There is something of a growing belief, I think, among academic economists that patents are a particularly costly way of promoting innovation. Shubham Chaudhuri, assistant professor of economics at Columbia University in New York source
A recent paper by Chaudhuri, Goldberg and Jia entitled Estimating the Effects of Global Patent Protection in Pharmaceuticals: A Case Study of Quinolones in India (2003-12-24) provides some very interesting evidence about the social welfare impact of the extension of patents to pharmaceuticals in India -- a change which will take place as a result of the TRIPS agreement. Below I provide an abstracted summary and you can download a copy of the the paper from http://www.econ.yale.edu/~pg87/TRIPS.pdf. (Update 2006-04: a revised version will come out in the March 2006 edition of the American Economic Review)
From Tables 12 and 14 and 36ff. All figures converted to millions USD at (then) current exchange rate. Figures are for scenario where all 4 quinolones are withdrawn.
|Loss Scenario||Consumer Losses||Domestic Producer Losses||Foreign Producer Gains|
|Medium (no upward price adjustments as a result of product withdrawals)||- 495||-50||9.4|
|Low (assume that the welfare losses due to the reduction in variety that would result from patent protection are a purely transitional phenomenon and subtract these from our upper bound estimates)||-169||-50||31.12|
From the Abstract
We estimate that in the absence of any price regulation or compulsory licensing, the total annual welfare losses to the Indian economy from the withdrawal of the four domestic product groups in the fluoroquinolone sub-segment would be on the order of U.S. $713 million, or about 118% of the sales of the entire systemic anti-bacterials segment in 2000. Of this amount, foregone profits of domestic producers constitute roughly $50 million (or 7%). The overwhelming portion of the total welfare loss therefore derives from the loss of consumer welfare. In contrast, the profit gains to foreign producers are estimated to be only around $57 million per year.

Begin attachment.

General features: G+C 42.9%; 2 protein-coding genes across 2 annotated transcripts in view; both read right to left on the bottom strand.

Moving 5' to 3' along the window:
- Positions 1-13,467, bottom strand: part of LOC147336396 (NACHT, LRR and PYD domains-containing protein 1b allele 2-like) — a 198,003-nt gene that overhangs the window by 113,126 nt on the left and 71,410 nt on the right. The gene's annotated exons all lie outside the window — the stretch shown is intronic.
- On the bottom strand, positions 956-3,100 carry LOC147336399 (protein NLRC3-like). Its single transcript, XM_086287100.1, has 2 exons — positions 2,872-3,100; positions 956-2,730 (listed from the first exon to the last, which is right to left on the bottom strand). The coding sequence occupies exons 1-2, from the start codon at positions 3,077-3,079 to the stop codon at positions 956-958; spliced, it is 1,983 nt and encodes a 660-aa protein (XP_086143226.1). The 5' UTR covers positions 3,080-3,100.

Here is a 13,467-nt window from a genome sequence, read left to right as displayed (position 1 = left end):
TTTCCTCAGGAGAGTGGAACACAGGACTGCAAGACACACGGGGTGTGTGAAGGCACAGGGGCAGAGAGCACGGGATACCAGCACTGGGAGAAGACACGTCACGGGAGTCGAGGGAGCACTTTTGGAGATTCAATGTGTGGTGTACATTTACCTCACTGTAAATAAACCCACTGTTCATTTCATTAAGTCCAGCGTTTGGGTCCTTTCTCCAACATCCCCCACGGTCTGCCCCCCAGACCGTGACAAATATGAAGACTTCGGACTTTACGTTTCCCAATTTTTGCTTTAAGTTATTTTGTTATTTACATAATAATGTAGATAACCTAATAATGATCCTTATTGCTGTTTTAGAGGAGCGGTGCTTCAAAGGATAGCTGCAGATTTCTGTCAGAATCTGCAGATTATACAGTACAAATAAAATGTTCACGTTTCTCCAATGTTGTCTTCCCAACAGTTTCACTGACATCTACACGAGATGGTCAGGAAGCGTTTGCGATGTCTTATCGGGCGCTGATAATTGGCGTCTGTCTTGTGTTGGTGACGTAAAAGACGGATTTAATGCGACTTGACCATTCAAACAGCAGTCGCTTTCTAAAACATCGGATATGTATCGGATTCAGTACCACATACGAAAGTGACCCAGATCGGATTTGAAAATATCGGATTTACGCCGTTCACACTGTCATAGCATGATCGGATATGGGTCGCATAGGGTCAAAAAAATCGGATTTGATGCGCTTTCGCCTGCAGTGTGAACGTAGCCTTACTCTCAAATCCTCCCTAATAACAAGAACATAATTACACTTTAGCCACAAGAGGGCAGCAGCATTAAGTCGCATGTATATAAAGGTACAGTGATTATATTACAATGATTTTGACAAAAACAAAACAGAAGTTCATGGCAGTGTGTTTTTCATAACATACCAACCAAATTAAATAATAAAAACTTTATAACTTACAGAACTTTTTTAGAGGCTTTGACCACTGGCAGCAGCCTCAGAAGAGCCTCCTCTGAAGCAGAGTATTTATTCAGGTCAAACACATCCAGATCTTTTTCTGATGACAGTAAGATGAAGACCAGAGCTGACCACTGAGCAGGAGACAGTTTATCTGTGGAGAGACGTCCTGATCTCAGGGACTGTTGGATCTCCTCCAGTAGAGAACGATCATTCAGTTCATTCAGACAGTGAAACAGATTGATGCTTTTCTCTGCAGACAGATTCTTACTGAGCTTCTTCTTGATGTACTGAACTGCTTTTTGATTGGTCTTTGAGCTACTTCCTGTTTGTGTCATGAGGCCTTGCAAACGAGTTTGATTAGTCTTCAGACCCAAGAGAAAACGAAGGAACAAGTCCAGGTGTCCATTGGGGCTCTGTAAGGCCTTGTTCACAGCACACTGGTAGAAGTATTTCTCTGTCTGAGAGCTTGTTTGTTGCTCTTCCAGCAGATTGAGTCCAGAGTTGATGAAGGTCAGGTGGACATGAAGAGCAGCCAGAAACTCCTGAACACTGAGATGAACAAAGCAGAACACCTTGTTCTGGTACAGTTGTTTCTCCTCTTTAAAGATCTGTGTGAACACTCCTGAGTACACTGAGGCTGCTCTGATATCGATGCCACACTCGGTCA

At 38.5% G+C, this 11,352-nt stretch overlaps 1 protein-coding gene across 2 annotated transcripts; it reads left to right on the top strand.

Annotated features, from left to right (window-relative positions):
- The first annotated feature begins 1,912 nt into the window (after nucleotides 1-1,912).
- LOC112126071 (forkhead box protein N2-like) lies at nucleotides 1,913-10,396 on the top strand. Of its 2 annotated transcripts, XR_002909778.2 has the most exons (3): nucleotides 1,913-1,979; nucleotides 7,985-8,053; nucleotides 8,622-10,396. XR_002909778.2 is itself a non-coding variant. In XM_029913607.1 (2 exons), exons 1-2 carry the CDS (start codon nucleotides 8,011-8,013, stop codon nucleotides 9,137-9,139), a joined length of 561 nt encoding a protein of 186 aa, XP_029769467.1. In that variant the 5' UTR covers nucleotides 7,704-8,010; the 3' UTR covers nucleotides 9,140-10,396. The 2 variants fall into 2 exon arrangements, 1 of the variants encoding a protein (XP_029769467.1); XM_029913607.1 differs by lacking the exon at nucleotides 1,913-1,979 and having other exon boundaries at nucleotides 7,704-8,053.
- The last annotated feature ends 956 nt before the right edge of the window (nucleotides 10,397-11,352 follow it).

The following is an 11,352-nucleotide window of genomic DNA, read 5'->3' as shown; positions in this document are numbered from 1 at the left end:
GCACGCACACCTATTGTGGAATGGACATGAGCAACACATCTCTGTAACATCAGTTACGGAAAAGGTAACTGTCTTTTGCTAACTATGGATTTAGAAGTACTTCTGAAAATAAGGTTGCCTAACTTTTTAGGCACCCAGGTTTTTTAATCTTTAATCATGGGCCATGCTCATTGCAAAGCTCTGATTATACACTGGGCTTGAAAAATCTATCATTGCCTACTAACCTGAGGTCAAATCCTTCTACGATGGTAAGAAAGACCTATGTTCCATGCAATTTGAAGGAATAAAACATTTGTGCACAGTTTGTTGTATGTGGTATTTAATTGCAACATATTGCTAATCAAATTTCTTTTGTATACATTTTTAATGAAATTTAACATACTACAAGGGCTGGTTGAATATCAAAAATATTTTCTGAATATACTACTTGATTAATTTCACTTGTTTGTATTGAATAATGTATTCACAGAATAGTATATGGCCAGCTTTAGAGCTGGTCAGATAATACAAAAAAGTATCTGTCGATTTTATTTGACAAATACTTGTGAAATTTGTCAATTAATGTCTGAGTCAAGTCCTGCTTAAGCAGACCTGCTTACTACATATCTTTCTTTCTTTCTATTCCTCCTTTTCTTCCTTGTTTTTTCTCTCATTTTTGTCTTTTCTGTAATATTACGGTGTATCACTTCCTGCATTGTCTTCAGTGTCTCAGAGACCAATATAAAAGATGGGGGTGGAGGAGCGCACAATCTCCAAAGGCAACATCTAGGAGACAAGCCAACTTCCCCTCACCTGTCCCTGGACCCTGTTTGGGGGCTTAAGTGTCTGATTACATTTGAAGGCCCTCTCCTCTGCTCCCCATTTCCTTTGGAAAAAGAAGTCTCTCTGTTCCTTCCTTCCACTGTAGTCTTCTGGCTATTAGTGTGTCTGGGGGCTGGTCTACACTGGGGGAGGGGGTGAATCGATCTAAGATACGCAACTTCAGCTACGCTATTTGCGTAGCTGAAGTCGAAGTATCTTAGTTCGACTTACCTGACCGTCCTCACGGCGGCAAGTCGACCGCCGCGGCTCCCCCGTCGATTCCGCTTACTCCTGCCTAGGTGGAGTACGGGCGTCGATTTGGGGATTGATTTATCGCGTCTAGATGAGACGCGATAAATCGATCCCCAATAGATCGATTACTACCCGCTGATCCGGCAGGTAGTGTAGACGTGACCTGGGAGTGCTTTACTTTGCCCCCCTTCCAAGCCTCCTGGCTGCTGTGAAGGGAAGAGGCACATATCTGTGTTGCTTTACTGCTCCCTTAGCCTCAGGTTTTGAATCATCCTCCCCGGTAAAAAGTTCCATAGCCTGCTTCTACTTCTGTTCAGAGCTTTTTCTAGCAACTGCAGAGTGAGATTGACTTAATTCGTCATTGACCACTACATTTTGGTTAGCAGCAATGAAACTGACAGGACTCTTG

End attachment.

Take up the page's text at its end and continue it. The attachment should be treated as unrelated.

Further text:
These estimates indicate that the total profit gains to foreign producers would be only about Rs. 2.6 billion or approximately U.S. $57 million per year. To put this number in perspective, sales of Cipro, the main patented ciprofloxacin product of Bayer, were roughly U.S. $1.6 billion in 2000 (Hensley (2001)). While we do not want to put too much emphasis on these results, they do suggest that the promise of patent-induced profits in less developed economies is unlikely to shift the R&D priorities of global pharmaceutical companies. [p.36]
Substitution with cheaper (patent expired) drugs
Substitution with cheaper (patent expired) drugs doesn't help that much (moreover if it worked too well then TRIPs doesn't help innovation because patent drugs won't get any revenue):
Lastly, we find that expenditure switching across sub-segments has a limited role in containing consumer welfare loss. The claim of TRIPS proponents that any adverse effects arising from the introduction of a patent in a particular market would be mitigated by the availability of close therapeutic substitutes is thus only valid if there are patent-expired substitutes available within fairly narrowly defined therapeutic categories. [p.38]